From an environmentalist’s point of view, the candidates for governor can’t be much better. The state’s League of Conservation Voters endorsed both Republican Rick Snyder and Democrat Virg Bernero.
Snyder’s choice of Rep. Brian Calley of Portland as his running mate for lieutenant governor dismayed environmentalists. Calley’s 17 percent record on 2010 environmental issues didn’t impress them. Bernero’s choice of Southfield Mayor Brenda Lawrence doesn’t reveal anything about his environmental attitudes.
But who ever voted based on a candidate for lieutenant governor?
Both Snyder and Bernero speak intelligently on environmental issues, and both have a respectable environmental platform. And in the case of Bernero’s Lansing rule, there’s a respectable environmental record. The question is how much that means.
It’s important to figure it out. There’ll be a lot on the plate of the new governor — including the broccoli compartment, where you can find the green issues. These are just a few of the painful questions — challenging the platitudes that candidates like to offer — that someone should put to Snyder and Bernero.
• How do you credibly deter pollution and enforce the laws against those who are undeterred when your natural resources agency is skin and bones after a decade of anorexic budgeting? By spending more money, wisely, but where will it come from? Do you raise taxes — and on whom? Or do you take money from elsewhere — and from whom?
• How do you make Michigan the center of the Great Lakes not just geographically, but in advocacy? Michigan has surrendered its regional lead on Lakes cleanup and water conservation, and never had it on invasive species. Will the new governor take on the international shipping industry, whose ballast water is the source of the majority of invaders over the last quarter century? Will he do more than just posture on the Asian carp threat?
• How do you keep Pure Michigan from becoming the manure capital of America from the proliferation of monster-size factory farms that pour foul wastes into southern Michigan waters? Agribusiness lobbyists will fight you fiercely. Are you willing to take them on?
The last half-century’s gold standard for conservation governors is William Milliken, the Republican who held the office from 1970 to 1982. Milliken not only signed most of the state’s monumental environmental legislation, but also championed much of it at its inception, and spoke passionately about the need to husband the state’s natural resources.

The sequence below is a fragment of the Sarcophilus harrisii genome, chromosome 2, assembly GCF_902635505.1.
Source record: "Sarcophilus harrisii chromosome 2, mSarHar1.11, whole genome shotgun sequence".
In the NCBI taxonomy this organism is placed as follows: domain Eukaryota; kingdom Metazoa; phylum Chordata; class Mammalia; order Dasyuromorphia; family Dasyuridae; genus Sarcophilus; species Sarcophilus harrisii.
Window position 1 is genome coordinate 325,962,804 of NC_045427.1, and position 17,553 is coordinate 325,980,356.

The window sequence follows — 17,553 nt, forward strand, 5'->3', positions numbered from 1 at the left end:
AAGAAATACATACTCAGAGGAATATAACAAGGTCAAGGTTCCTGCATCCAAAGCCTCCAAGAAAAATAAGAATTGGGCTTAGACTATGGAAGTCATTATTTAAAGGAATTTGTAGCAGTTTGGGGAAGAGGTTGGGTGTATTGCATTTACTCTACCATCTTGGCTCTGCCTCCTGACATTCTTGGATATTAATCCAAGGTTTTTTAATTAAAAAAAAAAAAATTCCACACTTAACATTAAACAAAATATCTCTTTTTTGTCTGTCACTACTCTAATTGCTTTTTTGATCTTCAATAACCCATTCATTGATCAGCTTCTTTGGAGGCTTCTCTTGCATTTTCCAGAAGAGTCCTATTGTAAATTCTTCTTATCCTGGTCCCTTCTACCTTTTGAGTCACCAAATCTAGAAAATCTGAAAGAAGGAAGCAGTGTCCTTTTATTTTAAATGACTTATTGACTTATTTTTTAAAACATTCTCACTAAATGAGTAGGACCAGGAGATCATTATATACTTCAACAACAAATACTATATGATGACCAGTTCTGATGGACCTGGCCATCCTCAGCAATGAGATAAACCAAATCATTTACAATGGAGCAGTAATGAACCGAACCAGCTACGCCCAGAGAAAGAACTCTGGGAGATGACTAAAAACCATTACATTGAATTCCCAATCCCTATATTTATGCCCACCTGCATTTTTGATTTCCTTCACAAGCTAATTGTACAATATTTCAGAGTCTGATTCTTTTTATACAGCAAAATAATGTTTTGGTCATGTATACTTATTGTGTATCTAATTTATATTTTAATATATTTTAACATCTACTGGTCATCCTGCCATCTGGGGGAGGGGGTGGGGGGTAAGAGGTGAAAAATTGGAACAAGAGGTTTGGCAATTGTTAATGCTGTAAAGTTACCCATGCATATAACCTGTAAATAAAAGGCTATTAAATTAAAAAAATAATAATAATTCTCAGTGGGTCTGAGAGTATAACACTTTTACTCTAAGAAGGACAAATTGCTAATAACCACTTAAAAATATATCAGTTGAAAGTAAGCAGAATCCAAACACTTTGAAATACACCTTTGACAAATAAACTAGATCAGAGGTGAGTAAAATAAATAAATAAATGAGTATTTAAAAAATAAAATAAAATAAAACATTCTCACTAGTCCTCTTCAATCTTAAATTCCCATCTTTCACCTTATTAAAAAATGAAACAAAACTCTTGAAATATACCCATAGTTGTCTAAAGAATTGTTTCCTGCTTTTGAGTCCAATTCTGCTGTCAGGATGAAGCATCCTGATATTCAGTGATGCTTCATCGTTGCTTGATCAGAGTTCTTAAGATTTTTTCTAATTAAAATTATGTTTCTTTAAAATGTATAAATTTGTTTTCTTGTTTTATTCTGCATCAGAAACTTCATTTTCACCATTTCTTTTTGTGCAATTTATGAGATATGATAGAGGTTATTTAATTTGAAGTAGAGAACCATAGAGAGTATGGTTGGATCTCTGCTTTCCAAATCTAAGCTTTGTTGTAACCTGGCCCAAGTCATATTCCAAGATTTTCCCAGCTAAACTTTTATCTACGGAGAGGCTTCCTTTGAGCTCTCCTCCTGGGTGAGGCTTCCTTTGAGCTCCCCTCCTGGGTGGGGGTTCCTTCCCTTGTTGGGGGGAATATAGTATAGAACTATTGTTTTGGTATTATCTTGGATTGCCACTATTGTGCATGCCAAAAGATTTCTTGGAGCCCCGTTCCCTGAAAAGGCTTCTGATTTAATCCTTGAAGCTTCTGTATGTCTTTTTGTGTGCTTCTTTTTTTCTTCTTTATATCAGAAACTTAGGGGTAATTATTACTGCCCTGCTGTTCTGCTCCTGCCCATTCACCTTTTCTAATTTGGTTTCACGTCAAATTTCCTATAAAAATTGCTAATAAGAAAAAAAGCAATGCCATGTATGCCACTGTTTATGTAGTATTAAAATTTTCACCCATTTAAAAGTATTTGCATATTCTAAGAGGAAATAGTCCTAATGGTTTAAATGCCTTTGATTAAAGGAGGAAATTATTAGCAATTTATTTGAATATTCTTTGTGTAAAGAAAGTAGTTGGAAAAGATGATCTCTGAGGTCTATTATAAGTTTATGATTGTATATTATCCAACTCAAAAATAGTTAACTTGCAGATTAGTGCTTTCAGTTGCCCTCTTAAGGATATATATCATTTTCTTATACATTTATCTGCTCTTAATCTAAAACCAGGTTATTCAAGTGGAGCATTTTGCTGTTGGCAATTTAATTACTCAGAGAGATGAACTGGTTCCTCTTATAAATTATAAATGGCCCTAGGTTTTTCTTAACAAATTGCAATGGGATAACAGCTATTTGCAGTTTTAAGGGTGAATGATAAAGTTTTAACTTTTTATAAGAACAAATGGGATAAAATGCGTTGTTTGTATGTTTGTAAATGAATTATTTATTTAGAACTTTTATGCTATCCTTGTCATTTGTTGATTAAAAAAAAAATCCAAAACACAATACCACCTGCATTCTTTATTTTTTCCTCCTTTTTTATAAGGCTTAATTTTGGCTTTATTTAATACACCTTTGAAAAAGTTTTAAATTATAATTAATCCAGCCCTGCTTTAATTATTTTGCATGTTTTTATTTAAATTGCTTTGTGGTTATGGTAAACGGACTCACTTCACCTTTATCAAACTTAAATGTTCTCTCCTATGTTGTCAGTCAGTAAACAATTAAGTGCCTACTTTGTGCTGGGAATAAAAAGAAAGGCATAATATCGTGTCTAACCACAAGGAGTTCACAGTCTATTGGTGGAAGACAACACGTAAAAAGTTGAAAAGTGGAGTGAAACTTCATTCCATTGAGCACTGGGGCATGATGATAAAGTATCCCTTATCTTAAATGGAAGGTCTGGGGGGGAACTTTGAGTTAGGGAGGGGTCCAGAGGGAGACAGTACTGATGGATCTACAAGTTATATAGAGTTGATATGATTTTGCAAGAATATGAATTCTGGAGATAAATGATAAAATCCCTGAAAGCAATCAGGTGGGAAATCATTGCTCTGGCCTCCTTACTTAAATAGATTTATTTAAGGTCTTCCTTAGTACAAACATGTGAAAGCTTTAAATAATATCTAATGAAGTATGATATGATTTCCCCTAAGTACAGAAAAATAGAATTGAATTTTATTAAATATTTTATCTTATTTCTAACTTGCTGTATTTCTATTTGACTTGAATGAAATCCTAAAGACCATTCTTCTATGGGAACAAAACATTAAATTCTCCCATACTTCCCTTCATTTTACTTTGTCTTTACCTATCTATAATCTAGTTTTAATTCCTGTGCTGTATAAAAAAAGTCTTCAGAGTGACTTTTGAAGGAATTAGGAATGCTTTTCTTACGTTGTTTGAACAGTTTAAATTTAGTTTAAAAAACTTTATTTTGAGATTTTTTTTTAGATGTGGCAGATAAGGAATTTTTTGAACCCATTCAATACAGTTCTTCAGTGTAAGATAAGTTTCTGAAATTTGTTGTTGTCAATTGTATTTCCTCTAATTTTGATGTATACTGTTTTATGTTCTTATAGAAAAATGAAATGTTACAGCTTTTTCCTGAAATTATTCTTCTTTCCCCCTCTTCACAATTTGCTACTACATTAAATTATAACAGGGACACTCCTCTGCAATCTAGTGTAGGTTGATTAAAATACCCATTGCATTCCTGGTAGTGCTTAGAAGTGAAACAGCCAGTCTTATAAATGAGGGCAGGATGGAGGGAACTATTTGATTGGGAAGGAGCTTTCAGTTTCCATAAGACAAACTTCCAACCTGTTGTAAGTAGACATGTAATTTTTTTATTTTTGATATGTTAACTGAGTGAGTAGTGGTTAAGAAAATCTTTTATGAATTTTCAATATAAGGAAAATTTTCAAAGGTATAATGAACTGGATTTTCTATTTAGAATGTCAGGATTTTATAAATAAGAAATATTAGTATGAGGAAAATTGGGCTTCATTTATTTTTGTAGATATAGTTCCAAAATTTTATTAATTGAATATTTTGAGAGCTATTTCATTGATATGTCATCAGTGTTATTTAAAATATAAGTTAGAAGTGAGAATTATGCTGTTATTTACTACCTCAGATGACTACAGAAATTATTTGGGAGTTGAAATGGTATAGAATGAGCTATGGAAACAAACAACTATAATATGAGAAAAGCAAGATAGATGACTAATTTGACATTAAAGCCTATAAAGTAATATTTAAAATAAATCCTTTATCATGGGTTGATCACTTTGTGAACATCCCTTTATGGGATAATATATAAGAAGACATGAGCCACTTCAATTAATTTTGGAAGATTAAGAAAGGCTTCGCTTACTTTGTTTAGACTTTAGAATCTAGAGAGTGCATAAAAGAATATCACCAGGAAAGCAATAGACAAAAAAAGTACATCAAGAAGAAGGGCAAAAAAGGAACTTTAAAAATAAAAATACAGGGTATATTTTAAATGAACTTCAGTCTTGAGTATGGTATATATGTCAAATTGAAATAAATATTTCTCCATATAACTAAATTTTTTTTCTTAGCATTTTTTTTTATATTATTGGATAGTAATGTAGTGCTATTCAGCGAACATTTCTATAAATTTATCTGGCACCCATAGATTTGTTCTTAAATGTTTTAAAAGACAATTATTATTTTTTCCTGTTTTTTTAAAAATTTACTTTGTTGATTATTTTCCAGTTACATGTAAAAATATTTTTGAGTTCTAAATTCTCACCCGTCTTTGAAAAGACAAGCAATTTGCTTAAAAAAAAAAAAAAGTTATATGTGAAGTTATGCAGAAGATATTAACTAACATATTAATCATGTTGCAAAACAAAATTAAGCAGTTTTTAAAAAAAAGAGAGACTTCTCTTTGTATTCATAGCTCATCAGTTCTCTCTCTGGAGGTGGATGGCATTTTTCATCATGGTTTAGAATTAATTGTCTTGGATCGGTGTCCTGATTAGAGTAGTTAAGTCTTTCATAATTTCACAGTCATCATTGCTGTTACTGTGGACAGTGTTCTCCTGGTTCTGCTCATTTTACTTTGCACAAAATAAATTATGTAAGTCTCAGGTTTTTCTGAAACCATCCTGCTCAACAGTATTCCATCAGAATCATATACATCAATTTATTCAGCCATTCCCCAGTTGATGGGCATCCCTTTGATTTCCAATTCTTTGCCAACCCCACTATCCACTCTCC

Democrats Jim Blanchard and Jennifer Granholm were rarely willing to defend the environment when jobs seemed to get in the way and fell well short of Milliken’s accomplishments.
Republican John Engler did a reverse Roosevelt, shaking off the Bull Moose President’s GOP conservation tradition, splitting and neutering the Department of Natural Resources. (Granholm finally stitched the gash by creating the Department of Natural Resources and Environment this year.) To Engler, environmental protection was for Girly-Men.
After 28 years of chief executives ranging from often ineffectual to actively hostile on environmental issues, is Michigan going to do better this time around?
The problem either Snyder or Bernero will face after moving into the governor’s office is the political pressure to revive a terrible economy by selling or allowing exploitation of everything from trees to water. Like a vampire, no one can kill the demagogic politics of jobs v. environment.
There really is no conflict between the economy and the environment — the real conflict is between short-term, temporary gain and long-term prosperity. But politicians don’t get elected in the long term. The new governor will be hungry for re-election four years hence, and won’t necessarily be able to sell hungry business lobbies or the unemployed on the idea that in another decade or two a well-conserved environment will be a job engine.
If Michigan’s economy soon comes out of its coma, however — for whatever reason — the new governor will be able to fend off most get-rich-quick-on-resource exploitation schemes. And he’ll have an opportunity to move ahead on water, air, land and fish and wildlife policies.
It probably is, but it shouldn’t be too much to ask any future Michigan government CEO to do what Milliken did. The state’s economy got seriously sick three times during his run, in 1973, 1975 and 1981-1982. But in lean times as well as good, he almost always did the right thing by the environment even when it would have been more expedient to do otherwise. The result is a state whose wide-ranging beauty astonishes many first-time visitors, and keeps them coming back.
So, will there be a conservation governor in Michigan’s future beginning Jan. 1, 2011? The answer is a guarded yes.
(Dave Dempsey was environmental adviser to former Gov. James Blanchard and author of several books, most recently “Superior Shores: A Novel of Conservation.”)